Archive you missed the past months

Wednesday, 28 July 2010

an Ambrotype

An ambrotype is a weak negative image on glass rendered positive by the addition of a dark background. Frederick Scott Archer, an English sculptor, discovered that light-sensitive silver salts could be mixed with collodion, a sticky liquid that rapidly hardens and which had seen use as a field bandage for the British military.

"Dead Time"
430 mm x 360 mm
Art Gallery of New South Wales


This mixture could then be applied to a glass plate and exposed in a camera while still wet; hence the term "wet plate process." In 1854, James Cutting of Boston took out a patent on this process, and Marcus Root coined the name "ambrotype" for it, from the Greek ambrotos (immortal). The process was cheaper and easier than the daguerreotype and contributed to the demise of that earlier process. Like the daguerreotype, an ambrotype was also produced as a unique object, although in principle, a print could be made from the negative on the glass. For an illustration of how a dark background makes the negative ambrotype plate look positive.

Whole plate 16.5cm x 21.5cm
Half plate 11.5cm x 14cm
Quarter plate 8.2cm x 10.8cm
One-sixth plate 6.8cm x 8.2cm
One-ninth plate 5cm x 6.3cm

Using the same case as a daguerreotype, the ambrotype was sealed inside a wooden case or a frame with a bright brass mount and under glass. The case was usually provided with a hinged lid and covered with leather or similar and some American cases were moulded using shellac with wood-fibre and gum and known as a Union case. The cases should not be taken apart or interfered with in any way.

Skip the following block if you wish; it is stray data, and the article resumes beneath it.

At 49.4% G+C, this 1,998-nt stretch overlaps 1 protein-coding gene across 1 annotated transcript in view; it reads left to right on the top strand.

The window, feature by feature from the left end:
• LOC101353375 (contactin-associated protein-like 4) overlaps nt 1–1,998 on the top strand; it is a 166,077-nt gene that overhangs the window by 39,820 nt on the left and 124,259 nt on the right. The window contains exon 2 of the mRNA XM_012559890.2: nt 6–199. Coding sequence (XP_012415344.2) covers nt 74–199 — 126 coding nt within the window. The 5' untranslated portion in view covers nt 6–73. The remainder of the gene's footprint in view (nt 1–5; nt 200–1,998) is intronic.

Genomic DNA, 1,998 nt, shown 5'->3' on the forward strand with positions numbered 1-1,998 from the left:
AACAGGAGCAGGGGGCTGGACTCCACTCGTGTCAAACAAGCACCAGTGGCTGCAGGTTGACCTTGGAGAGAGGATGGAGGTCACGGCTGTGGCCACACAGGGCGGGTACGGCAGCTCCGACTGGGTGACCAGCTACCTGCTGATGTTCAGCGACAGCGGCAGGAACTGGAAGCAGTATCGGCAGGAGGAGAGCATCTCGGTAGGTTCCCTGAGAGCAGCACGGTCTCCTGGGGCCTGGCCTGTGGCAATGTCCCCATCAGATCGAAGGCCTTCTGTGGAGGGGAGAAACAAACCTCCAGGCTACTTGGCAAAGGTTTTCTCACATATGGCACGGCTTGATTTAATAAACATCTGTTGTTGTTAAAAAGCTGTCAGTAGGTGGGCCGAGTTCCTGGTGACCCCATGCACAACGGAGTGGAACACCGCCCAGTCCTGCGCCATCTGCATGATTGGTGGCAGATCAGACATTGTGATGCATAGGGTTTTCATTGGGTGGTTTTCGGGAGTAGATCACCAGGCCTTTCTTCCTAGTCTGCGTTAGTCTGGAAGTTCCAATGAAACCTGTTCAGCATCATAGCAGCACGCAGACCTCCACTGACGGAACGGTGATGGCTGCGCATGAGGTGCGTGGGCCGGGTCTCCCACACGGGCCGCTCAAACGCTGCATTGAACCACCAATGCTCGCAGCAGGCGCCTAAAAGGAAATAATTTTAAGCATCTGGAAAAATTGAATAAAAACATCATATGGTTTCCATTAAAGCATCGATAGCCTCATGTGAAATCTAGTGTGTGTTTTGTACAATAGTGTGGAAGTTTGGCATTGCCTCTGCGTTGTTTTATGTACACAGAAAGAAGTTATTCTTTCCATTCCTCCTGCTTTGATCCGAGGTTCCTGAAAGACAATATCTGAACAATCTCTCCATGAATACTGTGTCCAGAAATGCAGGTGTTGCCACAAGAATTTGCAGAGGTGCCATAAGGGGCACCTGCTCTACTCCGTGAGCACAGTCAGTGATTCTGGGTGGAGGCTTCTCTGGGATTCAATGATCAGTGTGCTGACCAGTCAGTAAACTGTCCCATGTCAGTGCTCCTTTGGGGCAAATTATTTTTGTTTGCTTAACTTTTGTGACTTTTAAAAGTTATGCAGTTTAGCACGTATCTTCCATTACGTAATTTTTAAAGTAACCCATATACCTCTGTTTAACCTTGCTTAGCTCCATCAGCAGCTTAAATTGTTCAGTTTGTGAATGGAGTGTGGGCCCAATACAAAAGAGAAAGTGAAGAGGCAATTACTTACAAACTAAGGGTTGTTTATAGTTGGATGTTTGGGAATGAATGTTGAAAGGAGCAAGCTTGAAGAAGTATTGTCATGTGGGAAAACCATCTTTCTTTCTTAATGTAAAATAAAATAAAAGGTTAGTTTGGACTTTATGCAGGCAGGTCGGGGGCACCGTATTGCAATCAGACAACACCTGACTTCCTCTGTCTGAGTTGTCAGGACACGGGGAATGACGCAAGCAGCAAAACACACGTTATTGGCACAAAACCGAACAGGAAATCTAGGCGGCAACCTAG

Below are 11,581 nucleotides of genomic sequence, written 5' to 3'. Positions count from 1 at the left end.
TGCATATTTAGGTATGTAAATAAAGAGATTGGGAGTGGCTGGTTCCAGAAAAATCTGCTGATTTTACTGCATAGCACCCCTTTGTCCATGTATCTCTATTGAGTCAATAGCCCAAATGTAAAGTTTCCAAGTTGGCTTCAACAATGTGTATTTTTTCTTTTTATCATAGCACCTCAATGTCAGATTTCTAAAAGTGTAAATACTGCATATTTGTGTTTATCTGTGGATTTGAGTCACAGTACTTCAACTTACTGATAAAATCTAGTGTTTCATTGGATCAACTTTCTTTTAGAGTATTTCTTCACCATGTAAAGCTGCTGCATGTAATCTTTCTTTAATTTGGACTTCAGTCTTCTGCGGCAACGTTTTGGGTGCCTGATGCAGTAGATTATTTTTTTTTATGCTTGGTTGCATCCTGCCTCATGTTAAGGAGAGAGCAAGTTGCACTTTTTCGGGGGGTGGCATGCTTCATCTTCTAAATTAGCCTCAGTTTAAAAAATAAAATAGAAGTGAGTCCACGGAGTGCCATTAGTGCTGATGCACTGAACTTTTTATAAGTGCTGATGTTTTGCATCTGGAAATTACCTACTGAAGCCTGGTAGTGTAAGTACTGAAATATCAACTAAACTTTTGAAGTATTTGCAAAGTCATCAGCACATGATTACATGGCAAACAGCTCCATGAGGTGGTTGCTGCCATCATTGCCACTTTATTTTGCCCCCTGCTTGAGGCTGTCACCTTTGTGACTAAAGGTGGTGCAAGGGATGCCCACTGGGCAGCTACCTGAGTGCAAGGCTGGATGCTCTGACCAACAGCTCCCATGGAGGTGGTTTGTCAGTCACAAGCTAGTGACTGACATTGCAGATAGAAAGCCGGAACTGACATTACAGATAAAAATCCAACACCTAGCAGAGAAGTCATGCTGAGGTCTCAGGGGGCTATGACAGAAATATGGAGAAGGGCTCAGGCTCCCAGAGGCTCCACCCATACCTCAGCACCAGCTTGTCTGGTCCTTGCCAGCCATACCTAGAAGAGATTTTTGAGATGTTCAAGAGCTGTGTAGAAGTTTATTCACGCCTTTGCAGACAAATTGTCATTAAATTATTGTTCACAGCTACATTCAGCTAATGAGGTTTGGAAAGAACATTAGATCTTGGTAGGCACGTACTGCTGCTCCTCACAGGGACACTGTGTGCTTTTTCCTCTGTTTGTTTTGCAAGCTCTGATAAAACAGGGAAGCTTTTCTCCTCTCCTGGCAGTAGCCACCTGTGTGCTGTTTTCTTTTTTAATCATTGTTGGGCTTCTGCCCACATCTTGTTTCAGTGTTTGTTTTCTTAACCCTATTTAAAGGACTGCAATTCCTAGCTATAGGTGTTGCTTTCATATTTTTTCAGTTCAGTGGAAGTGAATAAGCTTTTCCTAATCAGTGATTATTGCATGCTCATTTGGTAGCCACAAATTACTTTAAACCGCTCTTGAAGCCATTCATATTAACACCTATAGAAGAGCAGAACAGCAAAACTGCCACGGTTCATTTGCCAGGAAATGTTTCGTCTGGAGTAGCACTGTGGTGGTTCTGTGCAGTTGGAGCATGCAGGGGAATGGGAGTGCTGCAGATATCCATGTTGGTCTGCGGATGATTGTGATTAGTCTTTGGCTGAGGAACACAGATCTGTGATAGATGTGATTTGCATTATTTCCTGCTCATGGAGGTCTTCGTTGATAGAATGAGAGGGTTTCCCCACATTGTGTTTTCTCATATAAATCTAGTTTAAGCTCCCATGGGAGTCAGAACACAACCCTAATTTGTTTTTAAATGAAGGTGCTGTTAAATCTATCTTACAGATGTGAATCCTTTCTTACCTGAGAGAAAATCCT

hand coloured ambrotype 1/4 plate

They were displaced by the cheaper carte-de-visite photographs.
There is little to date them, as often no studio is named, so the best way is to see what the people were wearing (not easy). As a rough guide few will be as early as 1854, but large numbers were produced around 1858 before carte-de-visite were produced (1859/1860) and not so many up to 1866 (no real cut off date). So the bulk of them would be c.1858 plus or minus a few years.
The tintype is actually an image produced on a very thin piece of iron, not tin. The process is quite similar to the ambrotype: the light-sensitive collodion mixture is applied to the iron plate and exposed in the camera while still wet. Because the plate has previously been given a black finish, the negative produced by the camera actually results in a positive image. Hamilton Smith, a chemistry professor at Kenyon College in Ohio, discovered this process in 1854. His student Peter Neff financed the development of the process and patented it in 1856.

Tintypes were even cheaper than ambrotypes. They were also durable and could be sent through the mail. Hundreds of thousands of soldiers during the Civil War had tintypes made by studio or itinerant photographers to leave as mementos with loved ones and friends or to send home by mail from the front. Tintypes rapidly supplanted both daguerreotypes and ambrotypes because they were cheaper, easier to produce, and readily transportable. Other names for the tintype include "melainotype" and "ferrotype." Tintypes are also unique items like the daguerreotype, although some studios employed multiple lens cameras to produce multiple images from a single portrait sitting.